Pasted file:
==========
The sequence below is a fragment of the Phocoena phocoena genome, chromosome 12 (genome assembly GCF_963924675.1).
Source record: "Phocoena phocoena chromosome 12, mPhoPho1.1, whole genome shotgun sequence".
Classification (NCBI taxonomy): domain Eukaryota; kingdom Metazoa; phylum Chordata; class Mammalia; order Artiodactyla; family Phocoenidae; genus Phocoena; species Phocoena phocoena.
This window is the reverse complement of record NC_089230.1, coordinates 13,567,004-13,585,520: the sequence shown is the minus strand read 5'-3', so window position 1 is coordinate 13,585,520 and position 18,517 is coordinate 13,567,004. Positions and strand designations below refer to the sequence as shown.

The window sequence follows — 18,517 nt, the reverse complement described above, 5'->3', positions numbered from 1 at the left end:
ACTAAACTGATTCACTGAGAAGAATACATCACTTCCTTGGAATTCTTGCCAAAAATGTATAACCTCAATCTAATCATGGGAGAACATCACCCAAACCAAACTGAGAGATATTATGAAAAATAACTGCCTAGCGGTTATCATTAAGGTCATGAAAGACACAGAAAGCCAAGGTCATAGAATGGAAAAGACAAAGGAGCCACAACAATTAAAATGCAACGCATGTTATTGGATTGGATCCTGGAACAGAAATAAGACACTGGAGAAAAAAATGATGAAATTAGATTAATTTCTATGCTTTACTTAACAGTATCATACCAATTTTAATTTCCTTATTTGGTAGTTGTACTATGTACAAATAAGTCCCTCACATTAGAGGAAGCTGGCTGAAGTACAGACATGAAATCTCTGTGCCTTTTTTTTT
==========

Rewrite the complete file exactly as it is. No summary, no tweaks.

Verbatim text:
The sequence below is a fragment of the Phocoena phocoena genome, chromosome 12 (genome assembly GCF_963924675.1).
Source record: "Phocoena phocoena chromosome 12, mPhoPho1.1, whole genome shotgun sequence".
Classification (NCBI taxonomy): domain Eukaryota; kingdom Metazoa; phylum Chordata; class Mammalia; order Artiodactyla; family Phocoenidae; genus Phocoena; species Phocoena phocoena.
This window is the reverse complement of record NC_089230.1, coordinates 13,567,004-13,585,520: the sequence shown is the minus strand read 5'-3', so window position 1 is coordinate 13,585,520 and position 18,517 is coordinate 13,567,004. Positions and strand designations below refer to the sequence as shown.

The window sequence follows — 18,517 nt, the reverse complement described above, 5'->3', positions numbered from 1 at the left end:
ACTAAACTGATTCACTGAGAAGAATACATCACTTCCTTGGAATTCTTGCCAAAAATGTATAACCTCAATCTAATCATGGGAGAACATCACCCAAACCAAACTGAGAGATATTATGAAAAATAACTGCCTAGCGGTTATCATTAAGGTCATGAAAGACACAGAAAGCCAAGGTCATAGAATGGAAAAGACAAAGGAGCCACAACAATTAAAATGCAACGCATGTTATTGGATTGGATCCTGGAACAGAAATAAGACACTGGAGAAAAAAATGATGAAATTAGATTAATTTCTATGCTTTACTTAACAGTATCATACCAATTTTAATTTCCTTATTTGGTAGTTGTACTATGTACAAATAAGTCCCTCACATTAGAGGAAGCTGGCTGAAGTACAGACATGAAATCTCTGTGCCTTTTTTTTT